“I wanted to be a veterinarian for the longest time, even worked for our local veterinarian as a high schooler. I took one biology class and went, 'No, this might not be the best path for me,'" Smith recalled. "I kept searching, started working for a local YMCA and realized that I still had a love for sports, even when I wasn't playing. I knew if I was going to work in sports, it was going to be baseball. Football was my backup, but I was going to do whatever I could to stay in baseball. It was a little after my freshman year of college, I decided, OK, I want to work in this game.”
After Smith graduated from Dartmouth, she searched for the right grad school. Baseball helped her narrow it down. To every grad school she applied to, Smith made it clear she wanted to have an active role in the baseball program.
Only one school responded favorably to that request, and it was Case Western in Cleveland.
“She looked me up and came to Cleveland to visit the school in the spring of that senior year, and we sat and talked in our dugout for 10, 15 minutes and got to know each other,” said Case Western baseball coach Matt Englander. “And by the end of it, I said, ‘OK, I’d like to hire you, I can’t pay you, but I’d like to hire you to be the director of baseball operations.'
“She was like, 'Great, what does that mean?’ I was like, ‘I don’t know, you’re the first one. I’ve never had one before. I think it means you help out with pretty much everything -- on the field, off the field’. But she was so smart, driven, you could tell, she genuinely wanted to make a career and a living out of this and wanted to be around the game. It was kind of an easy decision."
Smith originally planned to stay at Case Western for two years to get her MBA. But she was having so much fun coaching the baseball team, she tacked on two years and also got her law degree.
Nobody in the Case Western baseball program ever gave much of a thought to Smith’s gender or skin color. They were just thrilled to have her.
“That was nothing that either I or any of the guys cared about,” Englander said. “She did a lot of things, and coaching was part of it, but she would do everything from handle relationships with parents and alumni to organizing events, helping us with our travel plans, throwing soft toss, hitting ground balls, hitting fungos -- pretty much everything. Our guys really don’t care what you look like, where you come from, any of that. We were happy that we had a smart, talented person on board with us trying to pull in the same direction.”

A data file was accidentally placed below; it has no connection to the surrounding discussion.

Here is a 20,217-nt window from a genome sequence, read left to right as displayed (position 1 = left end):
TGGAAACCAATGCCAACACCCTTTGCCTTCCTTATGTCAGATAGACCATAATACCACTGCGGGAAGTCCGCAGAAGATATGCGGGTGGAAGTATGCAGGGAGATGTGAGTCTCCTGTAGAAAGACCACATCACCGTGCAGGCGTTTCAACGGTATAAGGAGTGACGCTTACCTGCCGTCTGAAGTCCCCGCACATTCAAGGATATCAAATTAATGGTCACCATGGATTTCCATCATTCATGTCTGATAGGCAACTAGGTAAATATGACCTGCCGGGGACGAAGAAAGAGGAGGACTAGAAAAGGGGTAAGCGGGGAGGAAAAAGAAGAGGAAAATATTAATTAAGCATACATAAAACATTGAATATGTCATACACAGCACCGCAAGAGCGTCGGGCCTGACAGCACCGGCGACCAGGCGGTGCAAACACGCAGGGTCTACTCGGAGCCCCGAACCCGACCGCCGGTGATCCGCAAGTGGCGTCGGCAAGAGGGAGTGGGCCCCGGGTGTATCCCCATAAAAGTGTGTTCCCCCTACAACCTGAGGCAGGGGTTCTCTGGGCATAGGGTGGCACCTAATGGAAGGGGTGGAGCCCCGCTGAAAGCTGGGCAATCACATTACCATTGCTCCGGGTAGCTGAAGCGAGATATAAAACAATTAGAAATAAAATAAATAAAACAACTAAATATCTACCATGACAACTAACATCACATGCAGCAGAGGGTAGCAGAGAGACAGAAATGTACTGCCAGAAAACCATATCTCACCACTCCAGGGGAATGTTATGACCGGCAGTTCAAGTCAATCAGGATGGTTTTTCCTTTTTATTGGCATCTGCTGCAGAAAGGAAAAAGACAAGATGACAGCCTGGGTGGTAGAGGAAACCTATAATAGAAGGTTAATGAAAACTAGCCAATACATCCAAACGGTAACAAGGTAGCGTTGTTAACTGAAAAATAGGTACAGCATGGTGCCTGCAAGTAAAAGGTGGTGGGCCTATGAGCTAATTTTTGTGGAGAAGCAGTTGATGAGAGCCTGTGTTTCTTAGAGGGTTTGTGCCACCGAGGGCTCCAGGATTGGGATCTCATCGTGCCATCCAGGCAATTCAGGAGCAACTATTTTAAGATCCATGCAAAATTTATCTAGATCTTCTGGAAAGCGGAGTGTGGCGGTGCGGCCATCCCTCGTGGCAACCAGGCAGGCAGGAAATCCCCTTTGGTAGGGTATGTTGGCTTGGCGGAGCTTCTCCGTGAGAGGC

While Smith's work at Case Western helped her build a foundation of coaching and administrative experience, another huge step came when she landed a baseball operations internship with the Cincinnati Reds, with a focus on player development and scouting.
“Getting on the field and just getting to listen to the coaches, interact with the players, talk with the players -- that influenced me a lot,” Smith said. “It wasn’t just teaching mechanics or going over their metrics. It really was, 'How are you feeling?' Things like that, particularly people who aren’t in baseball, they don’t really think about it. There’s more to coaching than just telling them, here’s what your swing looks like. Here’s what your delivery looks like. It’s not just that.
“They also inspired me to learn more on the analytics side and the biomechanics side. That was a huge part of my development. I still keep in touch with the coaching staff and the front office. Any time I have questions and want to run strategy by them, they’re more than willing to talk to me, so it’s been beyond great.”